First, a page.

It came after the Finnish parliament only narrowly approved the EU’s coronavirus recovery fund. Brussels is pushing a massive €800bn (£690bn) package in a bid to restart the European economy following the Covid-19 crisis.
However, this needs to be approved by every member state which could see it blocked.
On Tuesday the Finnish parliament just passed the package with 134 votes in support.
Approval had required two-thirds support, 128 votes in total, making this a narrow victory.
Pieter Cleppe, editor-in-chief of Brussels Report, tweeted: “That it was so close should serve as a warning.”
In response, Mr Verhofstadt, a prominent pro-EU MEP, called for the removal of national vetoes so no one EU member can block policy from Brussels.
He tweeted: “Applause [emoji] for the Finland parliament’s approval.
“But once again it shows EU weakness: Unanimity between all countries required to launch the vital post-Covid recovery fund. We need to decide by majority.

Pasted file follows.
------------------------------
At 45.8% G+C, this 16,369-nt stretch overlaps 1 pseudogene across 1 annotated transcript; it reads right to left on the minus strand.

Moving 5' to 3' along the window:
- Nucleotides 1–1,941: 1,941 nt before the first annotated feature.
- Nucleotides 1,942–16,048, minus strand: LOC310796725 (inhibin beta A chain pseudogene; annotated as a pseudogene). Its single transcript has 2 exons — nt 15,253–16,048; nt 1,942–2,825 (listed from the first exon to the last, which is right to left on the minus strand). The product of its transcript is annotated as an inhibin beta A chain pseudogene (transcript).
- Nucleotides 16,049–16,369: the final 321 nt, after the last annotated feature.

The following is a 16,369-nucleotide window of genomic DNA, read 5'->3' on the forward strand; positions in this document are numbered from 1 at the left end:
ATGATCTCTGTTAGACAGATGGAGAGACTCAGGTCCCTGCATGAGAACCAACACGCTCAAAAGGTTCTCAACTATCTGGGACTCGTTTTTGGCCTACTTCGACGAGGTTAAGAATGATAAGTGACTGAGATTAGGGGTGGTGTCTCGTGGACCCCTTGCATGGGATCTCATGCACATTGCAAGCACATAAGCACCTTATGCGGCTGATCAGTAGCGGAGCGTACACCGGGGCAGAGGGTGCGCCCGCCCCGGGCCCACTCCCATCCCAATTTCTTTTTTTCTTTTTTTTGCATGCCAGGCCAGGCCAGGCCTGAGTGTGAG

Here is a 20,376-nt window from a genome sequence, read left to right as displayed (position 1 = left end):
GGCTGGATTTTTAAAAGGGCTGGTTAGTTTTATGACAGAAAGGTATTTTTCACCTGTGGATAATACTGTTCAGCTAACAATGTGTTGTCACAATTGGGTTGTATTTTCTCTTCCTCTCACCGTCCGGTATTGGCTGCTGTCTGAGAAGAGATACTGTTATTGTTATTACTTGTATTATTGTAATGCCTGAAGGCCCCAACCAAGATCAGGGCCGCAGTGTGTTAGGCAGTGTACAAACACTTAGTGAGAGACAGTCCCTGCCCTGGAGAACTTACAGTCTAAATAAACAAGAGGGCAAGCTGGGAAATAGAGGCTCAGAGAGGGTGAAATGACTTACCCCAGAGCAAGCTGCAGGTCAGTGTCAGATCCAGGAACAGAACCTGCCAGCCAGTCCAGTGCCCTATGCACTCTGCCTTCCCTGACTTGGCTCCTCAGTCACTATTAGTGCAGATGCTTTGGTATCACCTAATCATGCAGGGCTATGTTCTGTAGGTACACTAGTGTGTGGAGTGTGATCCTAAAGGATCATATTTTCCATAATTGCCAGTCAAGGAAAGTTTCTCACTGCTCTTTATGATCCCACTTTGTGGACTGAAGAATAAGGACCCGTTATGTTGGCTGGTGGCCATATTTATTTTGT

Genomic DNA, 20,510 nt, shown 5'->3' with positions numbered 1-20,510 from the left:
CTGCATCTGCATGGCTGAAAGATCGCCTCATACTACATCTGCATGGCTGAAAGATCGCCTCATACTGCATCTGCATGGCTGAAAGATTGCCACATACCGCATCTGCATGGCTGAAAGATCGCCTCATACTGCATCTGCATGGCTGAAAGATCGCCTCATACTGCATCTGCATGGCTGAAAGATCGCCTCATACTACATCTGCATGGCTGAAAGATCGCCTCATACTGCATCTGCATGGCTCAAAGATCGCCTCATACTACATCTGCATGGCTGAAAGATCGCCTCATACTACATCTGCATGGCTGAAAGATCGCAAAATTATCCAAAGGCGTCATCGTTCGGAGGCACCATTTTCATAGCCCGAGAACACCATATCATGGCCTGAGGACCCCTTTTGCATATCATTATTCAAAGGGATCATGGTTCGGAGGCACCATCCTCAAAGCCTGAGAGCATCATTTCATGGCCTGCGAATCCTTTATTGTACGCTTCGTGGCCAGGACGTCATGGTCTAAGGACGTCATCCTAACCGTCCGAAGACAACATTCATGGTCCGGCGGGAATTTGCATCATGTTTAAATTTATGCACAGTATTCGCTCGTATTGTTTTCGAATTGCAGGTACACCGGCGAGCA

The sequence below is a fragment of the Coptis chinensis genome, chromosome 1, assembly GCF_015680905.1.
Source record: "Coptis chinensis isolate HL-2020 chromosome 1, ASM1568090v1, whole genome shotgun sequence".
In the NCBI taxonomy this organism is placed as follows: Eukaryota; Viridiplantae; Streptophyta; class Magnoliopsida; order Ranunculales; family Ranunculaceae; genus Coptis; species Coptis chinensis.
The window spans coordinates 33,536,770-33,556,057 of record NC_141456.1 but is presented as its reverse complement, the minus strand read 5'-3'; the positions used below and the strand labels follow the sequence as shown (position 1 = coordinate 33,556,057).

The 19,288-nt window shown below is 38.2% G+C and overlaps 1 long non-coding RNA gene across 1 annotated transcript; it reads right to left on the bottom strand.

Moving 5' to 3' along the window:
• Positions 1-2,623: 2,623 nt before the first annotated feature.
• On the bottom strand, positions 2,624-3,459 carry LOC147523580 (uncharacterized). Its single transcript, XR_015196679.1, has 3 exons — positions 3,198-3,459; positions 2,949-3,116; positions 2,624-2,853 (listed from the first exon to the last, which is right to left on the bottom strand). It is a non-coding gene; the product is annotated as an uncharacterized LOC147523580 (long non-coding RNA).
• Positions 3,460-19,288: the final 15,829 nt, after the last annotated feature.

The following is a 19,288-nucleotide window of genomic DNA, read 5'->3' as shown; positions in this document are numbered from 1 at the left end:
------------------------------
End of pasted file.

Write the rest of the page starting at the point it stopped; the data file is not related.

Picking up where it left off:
“Democracy demands effective and quick decision making and no vetoes!”
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“If you wanted clear proof of why the UK was right to leave the EU, this is it.
“Wanting to put 10’s of billions of € onto the national debt of some member states without a veto, or permission of member states (and their citizens) is madness. They never learn.”
Another Twitter user commented: “Democracy also has to hold people accountable, usually by voting those at fault out.
“But oh that’s right the people of the EU don’t get a vote, they’re [European Commission] elected by parliament. No manifesto or real scrutiny.
“That’s why the UK decided to leave and you still don’t get it.”
A third added: “That would swiftly lead to member states looking to leave the union.
“What is a majority? France + Germany and a few minor countries.”
The EU’s economy contracted by 0.4 percent of GDP during the first three months of 2021 as new lockdown rules were imposed.
EU members are struggling as a result of a sluggish coronavirus vaccination programme when jabs were first distributed and saw states lag significantly behind the UK.